The work of a talented animator from the University of Central Lancashire (UCLan) appears in a new book chronicling an icon of 20th century special effects.
Student Mike Tharme, who is an avid fan of Ray Harryhausen’s work, was selected to colourise one of Ray’s original sketched film posters for John Walsh’s new book, Harryhausen: The Lost Movies, after impressing the trustees with his previous creations.
The part-time MA Animation student said: “Ray Harryhausen’s filmography includes hit films such as Sinbad and the Eye of the Tiger, Jason and the Argonauts and Clash of the Titans. He was a legend of stop motion animation, inspiring countless animators, film directors; such as Steven Spielberg, Guillermo del Toro, George Lucas and Preston’s very own Nick Park, and visual effects artists from all around the world.
“To be asked by the Ray & Diana Harryhausen Foundation to colourise Ray’s own pencil illustration, which he wanted to use as the poster for the 1966 iconic film One Million Years BC, was absolutely unbelievable.
“Sadly for Ray, an image of Raquel Welch was used instead to draw audiences into the theatres, so his sketch was surplus to requirements. It’s been decades later when I’ve been lucky enough to bring it to life in this new book which explores all the unused ideas and projects Ray turned down, abandoned or where simply dropped due to budget and time restraints.”
The 35-year-old, who graduated from his BA (Hons) Animation at UCLan back in 2005, spent four months in the evenings working on the project, and recently went to London for the official book launch at Forbidden Planet and Regent Street Cinema.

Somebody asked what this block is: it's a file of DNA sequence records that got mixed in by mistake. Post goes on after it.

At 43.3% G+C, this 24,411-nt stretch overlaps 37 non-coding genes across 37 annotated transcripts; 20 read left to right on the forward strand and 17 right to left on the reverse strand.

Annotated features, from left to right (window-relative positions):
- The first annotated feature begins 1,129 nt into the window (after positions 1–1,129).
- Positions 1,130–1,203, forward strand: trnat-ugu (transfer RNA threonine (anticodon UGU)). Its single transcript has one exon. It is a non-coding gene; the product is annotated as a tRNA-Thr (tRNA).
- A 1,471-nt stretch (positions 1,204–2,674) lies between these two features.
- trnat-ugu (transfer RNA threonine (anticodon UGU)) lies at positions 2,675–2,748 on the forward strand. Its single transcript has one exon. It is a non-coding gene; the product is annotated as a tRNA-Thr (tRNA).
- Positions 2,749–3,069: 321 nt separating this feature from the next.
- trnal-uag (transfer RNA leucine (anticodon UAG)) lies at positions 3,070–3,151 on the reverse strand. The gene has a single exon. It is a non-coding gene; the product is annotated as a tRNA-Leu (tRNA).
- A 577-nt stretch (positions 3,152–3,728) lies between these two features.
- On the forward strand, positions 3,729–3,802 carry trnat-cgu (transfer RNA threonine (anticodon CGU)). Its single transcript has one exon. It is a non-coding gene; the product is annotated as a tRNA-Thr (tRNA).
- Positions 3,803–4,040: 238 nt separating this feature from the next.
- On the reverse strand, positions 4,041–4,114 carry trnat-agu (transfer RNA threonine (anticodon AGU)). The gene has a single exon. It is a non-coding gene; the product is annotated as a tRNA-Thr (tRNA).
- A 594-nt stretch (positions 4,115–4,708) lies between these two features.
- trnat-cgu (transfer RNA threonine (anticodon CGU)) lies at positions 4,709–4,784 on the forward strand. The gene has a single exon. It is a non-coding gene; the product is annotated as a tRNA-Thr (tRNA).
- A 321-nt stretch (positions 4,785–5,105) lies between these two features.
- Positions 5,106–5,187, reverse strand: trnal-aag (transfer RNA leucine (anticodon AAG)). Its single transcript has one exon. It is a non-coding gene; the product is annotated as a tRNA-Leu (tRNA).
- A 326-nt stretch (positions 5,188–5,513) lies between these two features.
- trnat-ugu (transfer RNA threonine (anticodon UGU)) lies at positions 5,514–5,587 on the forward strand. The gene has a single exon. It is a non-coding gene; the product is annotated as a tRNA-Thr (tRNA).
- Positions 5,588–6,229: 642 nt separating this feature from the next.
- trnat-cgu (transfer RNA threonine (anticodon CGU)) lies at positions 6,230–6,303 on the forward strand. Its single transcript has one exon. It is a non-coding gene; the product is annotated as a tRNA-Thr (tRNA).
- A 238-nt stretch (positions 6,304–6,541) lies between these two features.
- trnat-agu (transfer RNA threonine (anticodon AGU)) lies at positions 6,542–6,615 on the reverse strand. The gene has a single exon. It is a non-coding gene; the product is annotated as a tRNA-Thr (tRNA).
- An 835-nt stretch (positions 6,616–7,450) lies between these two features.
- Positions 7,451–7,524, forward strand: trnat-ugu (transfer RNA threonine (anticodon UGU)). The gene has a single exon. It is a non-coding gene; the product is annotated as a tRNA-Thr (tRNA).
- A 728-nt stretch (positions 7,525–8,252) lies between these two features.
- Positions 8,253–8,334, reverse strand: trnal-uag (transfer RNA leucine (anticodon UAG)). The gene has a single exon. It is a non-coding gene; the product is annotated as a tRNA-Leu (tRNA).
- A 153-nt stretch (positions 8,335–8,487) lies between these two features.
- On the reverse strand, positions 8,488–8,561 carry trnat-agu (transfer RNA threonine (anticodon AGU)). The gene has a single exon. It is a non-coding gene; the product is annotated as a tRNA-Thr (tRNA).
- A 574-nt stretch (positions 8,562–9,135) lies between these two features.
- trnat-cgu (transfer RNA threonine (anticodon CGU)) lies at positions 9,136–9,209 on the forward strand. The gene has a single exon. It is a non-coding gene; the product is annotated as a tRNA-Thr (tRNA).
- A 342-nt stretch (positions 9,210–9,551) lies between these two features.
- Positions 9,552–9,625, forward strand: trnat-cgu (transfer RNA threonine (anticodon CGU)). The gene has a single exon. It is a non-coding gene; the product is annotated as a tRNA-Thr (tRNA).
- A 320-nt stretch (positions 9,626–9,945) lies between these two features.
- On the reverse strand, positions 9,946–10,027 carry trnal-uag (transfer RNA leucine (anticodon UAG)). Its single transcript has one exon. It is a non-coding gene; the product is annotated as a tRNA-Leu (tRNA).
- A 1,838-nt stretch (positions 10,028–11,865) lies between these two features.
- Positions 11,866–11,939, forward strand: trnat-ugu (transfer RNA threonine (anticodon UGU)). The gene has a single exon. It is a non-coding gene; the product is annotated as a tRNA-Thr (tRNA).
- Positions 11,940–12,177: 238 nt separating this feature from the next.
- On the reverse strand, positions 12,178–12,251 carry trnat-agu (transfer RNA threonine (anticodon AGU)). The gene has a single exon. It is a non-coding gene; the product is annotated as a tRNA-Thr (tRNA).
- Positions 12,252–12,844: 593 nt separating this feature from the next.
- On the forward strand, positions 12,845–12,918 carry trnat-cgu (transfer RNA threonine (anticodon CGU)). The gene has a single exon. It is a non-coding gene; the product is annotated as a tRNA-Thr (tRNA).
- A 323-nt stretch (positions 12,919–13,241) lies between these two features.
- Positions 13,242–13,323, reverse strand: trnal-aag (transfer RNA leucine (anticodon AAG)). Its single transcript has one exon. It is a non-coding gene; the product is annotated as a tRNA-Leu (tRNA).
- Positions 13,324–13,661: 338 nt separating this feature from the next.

Mike said: “I tried to put myself in Ray’s shoes and kept asking myself, ‘What would Ray do?’ I decided to give it a retro, vintage vibe and tried to bring it to life as he would’ve liked.
“It’s been great to be involved in a book that was a pre-order bestseller on Amazon and since its release the feedback for my work on social media and forums has been overwhelming.”
Mike, whose love of Harryhausen’s work stemmed from watching Ray’s films as a young child, was lucky enough to meet his idol at his London home after winning an online storyboard competition in 2012 and the duo were in contact until his death a year later.
In 2016, the Adlington resident won a national design competition held by the Ray & Diana Harryhausen Foundation to create the new #Harryhausen100 logo in the lead up to Ray’s 100th birthday, and he hopes his current MA Degree animation project, Wildlife on Mars, will be chosen for the Ray Harryhausen Titan of Cinema exhibition, which will take place between May and October at the Scottish National Gallery Of Modern Art.